Dubai, 10 December 2023 – Climate change is already having catastrophic impacts on many migratory animals and their ability to provide vital ecosystem services to humanity according to a major new report of the Convention on the Conservation of Migratory Species of Wild Animals (CMS), a UN biodiversity treaty.
Released 10th December 2023 at the UN Climate Change Conference in Dubai (UNFCCC COP28), the report finds that the direct effects of climate change on many migratory species are already being seen, including poleward range shifts, changes in the timing of migration, and reduced breeding success and survival. Integral to the ecosystems they live in, migratory species support vital ecosystem services that both mitigate the impacts of climate change and increase the resilience to climatic hazards.
The study also emphasizes the urgent need to act now to help vulnerable migratory species adapt to a changing climate. Actions such as the establishment of comprehensive and well- connected networks of protected areas and other effective area-based conservation measures are crucial to support species movement in response to climate change, whilst direct human interventions, such as the translocation of vulnerable populations of species, will be needed in some cases.
Some of the key findings of the report include:
- Strong evidence that global increases in temperature have affected most migratory species groups, and these impacts are mostly negative. For instance, rising temperatures are causing changes in the reproduction and survival of krill and are having a negative impact on marine mammals and seabirds that rely on krill as a key food source.
- Strong evidence that climate change is impacting migratory species distribution and timing of migration. In particular, temperature increases are driving poleward range shifts and earlier migration and breeding. In some species, such as wading birds, there is a risk this will cause a mis-match between the timing of breeding and the time when prey species are most abundant.
- Changes in water availability are causing the loss of wetlands and reduced river flows, which are likely to particularly impact the migration of fish and waterbirds.
- Extreme climate-related events such as landslides are causing severe habitat destruction and have already been observed at some seabird breeding sites.
- There is strong evidence that migratory seabirds and marine mammals will be impacted by the changes in oceanic currents which are likely to alter the nature and functioning of many marine and terrestrial ecosystems.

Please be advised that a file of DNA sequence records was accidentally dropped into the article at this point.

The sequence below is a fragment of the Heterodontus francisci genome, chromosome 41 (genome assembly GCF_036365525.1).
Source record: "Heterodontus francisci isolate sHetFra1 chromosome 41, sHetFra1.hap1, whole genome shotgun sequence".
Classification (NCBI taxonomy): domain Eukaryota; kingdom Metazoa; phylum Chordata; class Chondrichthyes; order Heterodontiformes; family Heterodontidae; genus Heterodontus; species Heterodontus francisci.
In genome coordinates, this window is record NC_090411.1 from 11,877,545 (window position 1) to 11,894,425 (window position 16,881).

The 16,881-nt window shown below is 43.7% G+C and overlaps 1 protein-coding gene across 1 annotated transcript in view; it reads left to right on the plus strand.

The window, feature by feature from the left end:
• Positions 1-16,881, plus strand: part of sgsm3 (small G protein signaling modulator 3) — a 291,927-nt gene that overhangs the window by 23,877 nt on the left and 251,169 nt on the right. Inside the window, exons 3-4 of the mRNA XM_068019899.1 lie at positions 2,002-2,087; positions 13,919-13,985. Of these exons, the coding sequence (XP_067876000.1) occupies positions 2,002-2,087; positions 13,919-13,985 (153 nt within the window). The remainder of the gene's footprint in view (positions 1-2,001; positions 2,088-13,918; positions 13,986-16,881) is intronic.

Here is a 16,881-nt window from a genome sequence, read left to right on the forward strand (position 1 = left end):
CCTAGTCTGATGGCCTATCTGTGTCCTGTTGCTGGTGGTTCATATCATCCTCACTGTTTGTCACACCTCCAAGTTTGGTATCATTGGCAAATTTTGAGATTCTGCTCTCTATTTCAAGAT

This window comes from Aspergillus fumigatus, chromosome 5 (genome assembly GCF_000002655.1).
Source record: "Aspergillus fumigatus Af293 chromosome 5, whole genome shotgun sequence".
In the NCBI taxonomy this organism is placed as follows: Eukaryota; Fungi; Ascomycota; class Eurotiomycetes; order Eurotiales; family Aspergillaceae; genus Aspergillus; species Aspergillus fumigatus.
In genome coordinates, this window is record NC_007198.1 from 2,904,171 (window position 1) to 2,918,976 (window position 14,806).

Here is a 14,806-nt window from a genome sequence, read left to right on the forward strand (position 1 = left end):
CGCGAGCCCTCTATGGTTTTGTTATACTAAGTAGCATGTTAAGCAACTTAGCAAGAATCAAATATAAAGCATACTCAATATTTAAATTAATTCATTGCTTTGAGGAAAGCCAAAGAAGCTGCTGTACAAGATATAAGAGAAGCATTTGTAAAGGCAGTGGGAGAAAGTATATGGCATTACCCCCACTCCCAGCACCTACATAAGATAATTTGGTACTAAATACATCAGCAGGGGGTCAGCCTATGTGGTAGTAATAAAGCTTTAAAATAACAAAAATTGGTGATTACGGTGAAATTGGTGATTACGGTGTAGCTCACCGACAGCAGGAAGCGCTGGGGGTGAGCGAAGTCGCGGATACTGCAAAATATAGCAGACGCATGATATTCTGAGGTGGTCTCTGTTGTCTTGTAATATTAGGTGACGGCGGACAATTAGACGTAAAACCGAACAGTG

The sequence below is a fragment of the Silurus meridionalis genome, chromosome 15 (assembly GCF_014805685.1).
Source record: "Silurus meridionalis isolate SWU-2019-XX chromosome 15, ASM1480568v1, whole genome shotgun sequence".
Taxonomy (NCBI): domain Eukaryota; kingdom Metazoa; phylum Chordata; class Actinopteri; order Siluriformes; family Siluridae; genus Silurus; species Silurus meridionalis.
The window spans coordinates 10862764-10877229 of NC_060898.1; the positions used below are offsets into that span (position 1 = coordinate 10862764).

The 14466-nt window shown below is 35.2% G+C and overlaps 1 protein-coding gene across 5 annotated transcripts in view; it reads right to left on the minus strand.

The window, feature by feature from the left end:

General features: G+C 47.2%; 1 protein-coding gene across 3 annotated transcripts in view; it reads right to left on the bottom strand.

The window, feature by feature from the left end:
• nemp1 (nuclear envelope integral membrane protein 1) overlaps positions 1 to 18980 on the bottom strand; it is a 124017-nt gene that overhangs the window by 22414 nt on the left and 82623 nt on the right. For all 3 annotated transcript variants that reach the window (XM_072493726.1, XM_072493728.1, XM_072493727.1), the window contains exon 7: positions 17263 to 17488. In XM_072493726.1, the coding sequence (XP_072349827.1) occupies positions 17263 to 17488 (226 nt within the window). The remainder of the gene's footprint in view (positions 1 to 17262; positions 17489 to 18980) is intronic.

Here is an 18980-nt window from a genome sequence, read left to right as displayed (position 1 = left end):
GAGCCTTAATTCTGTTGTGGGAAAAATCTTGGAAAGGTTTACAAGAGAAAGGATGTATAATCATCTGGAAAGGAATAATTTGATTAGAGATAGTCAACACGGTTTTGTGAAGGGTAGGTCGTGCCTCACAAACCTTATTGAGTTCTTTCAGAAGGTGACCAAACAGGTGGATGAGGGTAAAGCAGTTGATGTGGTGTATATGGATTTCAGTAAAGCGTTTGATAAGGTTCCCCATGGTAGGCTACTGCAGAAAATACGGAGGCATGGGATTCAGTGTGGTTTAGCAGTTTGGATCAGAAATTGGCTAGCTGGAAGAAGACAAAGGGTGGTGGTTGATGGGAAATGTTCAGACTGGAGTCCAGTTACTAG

The study ‘Climate change and migratory species: a review of impacts, conservation actions, indicators and ecosystem services’ was commissioned by the Government of the United Kingdom of Great Britain and Northern Ireland through the Joint Nature Conservation Committee (JNCC) as a major contribution to the work of CMS on climate change, and prepared by the British Trust for Ornithology (BTO).
Biodiversity is declining globally at unprecedented rates, and climate change is one of the major drivers of this crisis. In 2021, the world’s leading biodiversity and climate scientists jointly sounded the alarm, stating that biodiversity loss and climate change mutually reinforce each other and neither will be successfully resolved unless both are tackled together. The Kunming- Montreal Global Biodiversity Framework adopted last year recognizes that nature-based solutions are essential in the fight against climate change in its Target 8. The conservation of migratory species and their habitats is an important part of the solution to both the biodiversity and the climate change crises.
Migratory species are important for ecosystem function and climate change mitigation, especially when they form a significant part of an ecosystem or aggregate in large numbers at particular times of the year. Many migratory species are related to the movement and dispersal of seeds and nutrients. Large migratory species can contribute to climate change mitigation through the decomposition of their faeces, which locks carbon into the soil or seabed, as well as through more complex processes, such as maintaining trophic webs that protect forest or seagrass beds important for carbon sequestration. Migratory species can also contribute towards climate change adaptation by enhancing ecosystem resilience; for example, seabird guano increases the nutrients available for coral reef growth, which in turn reduces coastal erosion.
The impacts of climate change on migratory species underscore the need for countries to cooperate on actions to ensure their conservation. CMS provides a vehicle for such cooperation, addressing migratory species across their range. By conserving migratory species and their habitat under CMS, countries can also achieve win-win solutions and directly contribute to the goals and targets of the Kunming-Montreal Global Biodiversity Framework and the Paris Agreement on climate change.